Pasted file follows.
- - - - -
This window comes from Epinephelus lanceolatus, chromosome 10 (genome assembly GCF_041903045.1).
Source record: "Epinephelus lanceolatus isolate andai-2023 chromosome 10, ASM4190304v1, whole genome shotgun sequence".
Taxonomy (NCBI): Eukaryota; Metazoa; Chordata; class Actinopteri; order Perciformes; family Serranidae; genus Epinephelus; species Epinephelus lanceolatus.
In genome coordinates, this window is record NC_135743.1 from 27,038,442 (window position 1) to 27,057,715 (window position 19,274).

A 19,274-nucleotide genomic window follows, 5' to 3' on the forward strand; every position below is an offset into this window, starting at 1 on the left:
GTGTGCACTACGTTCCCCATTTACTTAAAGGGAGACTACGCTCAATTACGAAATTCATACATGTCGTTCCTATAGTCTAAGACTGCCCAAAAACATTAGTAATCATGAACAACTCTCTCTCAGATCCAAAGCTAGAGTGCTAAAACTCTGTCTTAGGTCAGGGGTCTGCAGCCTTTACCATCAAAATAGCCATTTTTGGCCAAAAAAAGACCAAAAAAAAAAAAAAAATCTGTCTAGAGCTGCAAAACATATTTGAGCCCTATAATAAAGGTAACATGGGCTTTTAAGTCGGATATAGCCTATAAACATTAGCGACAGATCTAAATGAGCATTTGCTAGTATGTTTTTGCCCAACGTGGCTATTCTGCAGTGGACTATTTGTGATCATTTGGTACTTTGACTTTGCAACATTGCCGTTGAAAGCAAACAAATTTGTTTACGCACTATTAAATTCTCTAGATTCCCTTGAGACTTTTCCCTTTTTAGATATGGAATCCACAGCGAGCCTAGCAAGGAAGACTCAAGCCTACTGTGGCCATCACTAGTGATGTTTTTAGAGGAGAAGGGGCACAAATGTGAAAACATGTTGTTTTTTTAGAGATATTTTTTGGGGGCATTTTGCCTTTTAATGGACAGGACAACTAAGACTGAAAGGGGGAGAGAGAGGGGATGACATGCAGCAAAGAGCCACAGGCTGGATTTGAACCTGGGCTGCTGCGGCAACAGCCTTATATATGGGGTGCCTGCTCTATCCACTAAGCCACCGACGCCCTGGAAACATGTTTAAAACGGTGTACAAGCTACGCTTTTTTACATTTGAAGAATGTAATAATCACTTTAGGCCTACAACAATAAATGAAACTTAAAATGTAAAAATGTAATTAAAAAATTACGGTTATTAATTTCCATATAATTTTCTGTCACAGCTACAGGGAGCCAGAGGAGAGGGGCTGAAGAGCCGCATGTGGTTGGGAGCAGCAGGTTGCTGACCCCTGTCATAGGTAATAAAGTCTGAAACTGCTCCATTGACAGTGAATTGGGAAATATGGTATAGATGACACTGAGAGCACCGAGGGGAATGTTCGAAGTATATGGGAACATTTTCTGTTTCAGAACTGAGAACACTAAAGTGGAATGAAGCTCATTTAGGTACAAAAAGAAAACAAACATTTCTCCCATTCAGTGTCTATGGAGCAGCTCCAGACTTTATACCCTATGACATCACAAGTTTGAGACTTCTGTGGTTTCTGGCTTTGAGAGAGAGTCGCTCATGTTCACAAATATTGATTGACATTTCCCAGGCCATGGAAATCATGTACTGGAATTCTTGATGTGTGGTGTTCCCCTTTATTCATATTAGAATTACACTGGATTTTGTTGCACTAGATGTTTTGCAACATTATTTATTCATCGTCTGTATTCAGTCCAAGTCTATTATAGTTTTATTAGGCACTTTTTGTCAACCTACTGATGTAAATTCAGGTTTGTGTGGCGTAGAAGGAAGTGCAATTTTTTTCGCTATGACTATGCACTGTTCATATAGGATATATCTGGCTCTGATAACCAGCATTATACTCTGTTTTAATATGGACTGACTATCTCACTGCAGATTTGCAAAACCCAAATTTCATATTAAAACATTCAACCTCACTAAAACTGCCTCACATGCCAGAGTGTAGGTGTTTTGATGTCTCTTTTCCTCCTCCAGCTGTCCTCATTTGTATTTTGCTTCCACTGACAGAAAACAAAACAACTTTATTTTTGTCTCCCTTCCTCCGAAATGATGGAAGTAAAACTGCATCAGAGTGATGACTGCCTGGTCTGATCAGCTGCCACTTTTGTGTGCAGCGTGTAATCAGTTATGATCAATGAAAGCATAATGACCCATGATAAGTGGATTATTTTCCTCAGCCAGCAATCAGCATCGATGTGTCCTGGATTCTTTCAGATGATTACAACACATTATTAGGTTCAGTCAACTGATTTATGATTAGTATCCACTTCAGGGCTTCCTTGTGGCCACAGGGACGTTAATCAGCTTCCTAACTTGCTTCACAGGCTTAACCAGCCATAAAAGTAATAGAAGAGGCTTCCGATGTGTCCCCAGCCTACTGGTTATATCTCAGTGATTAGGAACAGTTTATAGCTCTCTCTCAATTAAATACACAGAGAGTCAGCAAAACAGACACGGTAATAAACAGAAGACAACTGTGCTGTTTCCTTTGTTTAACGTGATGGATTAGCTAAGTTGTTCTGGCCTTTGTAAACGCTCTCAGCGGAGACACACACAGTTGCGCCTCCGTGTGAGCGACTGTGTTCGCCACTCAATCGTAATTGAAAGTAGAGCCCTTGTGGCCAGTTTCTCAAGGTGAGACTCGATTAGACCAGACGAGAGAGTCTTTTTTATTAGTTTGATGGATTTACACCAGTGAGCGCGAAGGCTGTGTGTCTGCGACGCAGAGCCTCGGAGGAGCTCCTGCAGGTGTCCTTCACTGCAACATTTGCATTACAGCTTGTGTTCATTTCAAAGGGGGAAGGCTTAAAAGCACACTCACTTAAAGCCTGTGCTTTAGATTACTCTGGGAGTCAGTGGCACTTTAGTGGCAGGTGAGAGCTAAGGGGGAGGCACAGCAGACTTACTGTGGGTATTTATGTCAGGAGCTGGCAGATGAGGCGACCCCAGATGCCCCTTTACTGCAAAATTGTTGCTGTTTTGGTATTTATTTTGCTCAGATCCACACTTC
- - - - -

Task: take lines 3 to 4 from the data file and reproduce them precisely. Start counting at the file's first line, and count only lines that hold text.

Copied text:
Taxonomy (NCBI): Eukaryota; Metazoa; Chordata; class Actinopteri; order Perciformes; family Serranidae; genus Epinephelus; species Epinephelus lanceolatus.
In genome coordinates, this window is record NC_135743.1 from 27,038,442 (window position 1) to 27,057,715 (window position 19,274).